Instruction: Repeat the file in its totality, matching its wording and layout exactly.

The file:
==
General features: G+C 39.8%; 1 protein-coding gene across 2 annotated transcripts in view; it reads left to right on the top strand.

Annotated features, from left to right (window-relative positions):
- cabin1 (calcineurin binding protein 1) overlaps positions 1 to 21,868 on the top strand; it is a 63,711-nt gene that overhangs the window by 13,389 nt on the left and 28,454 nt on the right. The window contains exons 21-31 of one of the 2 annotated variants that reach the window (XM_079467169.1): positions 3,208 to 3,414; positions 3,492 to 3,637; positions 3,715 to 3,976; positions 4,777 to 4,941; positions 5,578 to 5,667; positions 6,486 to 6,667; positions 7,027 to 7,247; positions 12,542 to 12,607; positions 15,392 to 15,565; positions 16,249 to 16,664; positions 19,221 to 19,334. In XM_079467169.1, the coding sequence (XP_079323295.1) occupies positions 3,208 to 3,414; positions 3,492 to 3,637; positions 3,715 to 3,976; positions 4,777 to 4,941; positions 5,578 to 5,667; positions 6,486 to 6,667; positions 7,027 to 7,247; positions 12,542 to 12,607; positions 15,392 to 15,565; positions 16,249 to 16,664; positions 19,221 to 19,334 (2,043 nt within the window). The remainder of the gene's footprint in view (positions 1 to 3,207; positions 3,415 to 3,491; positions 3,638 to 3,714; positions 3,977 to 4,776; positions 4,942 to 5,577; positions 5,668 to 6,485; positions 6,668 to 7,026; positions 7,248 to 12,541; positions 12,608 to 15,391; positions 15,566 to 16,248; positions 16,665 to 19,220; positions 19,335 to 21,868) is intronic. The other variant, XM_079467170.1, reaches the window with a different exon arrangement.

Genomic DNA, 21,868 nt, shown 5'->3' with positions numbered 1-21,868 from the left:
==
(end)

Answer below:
General features: G+C 39.8%; 1 protein-coding gene across 2 annotated transcripts in view; it reads left to right on the top strand.

Annotated features, from left to right (window-relative positions):
- cabin1 (calcineurin binding protein 1) overlaps positions 1 to 21,868 on the top strand; it is a 63,711-nt gene that overhangs the window by 13,389 nt on the left and 28,454 nt on the right. The window contains exons 21-31 of one of the 2 annotated variants that reach the window (XM_079467169.1): positions 3,208 to 3,414; positions 3,492 to 3,637; positions 3,715 to 3,976; positions 4,777 to 4,941; positions 5,578 to 5,667; positions 6,486 to 6,667; positions 7,027 to 7,247; positions 12,542 to 12,607; positions 15,392 to 15,565; positions 16,249 to 16,664; positions 19,221 to 19,334. In XM_079467169.1, the coding sequence (XP_079323295.1) occupies positions 3,208 to 3,414; positions 3,492 to 3,637; positions 3,715 to 3,976; positions 4,777 to 4,941; positions 5,578 to 5,667; positions 6,486 to 6,667; positions 7,027 to 7,247; positions 12,542 to 12,607; positions 15,392 to 15,565; positions 16,249 to 16,664; positions 19,221 to 19,334 (2,043 nt within the window). The remainder of the gene's footprint in view (positions 1 to 3,207; positions 3,415 to 3,491; positions 3,638 to 3,714; positions 3,977 to 4,776; positions 4,942 to 5,577; positions 5,668 to 6,485; positions 6,668 to 7,026; positions 7,248 to 12,541; positions 12,608 to 15,391; positions 15,566 to 16,248; positions 16,665 to 19,220; positions 19,335 to 21,868) is intronic. The other variant, XM_079467170.1, reaches the window with a different exon arrangement.

Genomic DNA, 21,868 nt, shown 5'->3' with positions numbered 1-21,868 from the left: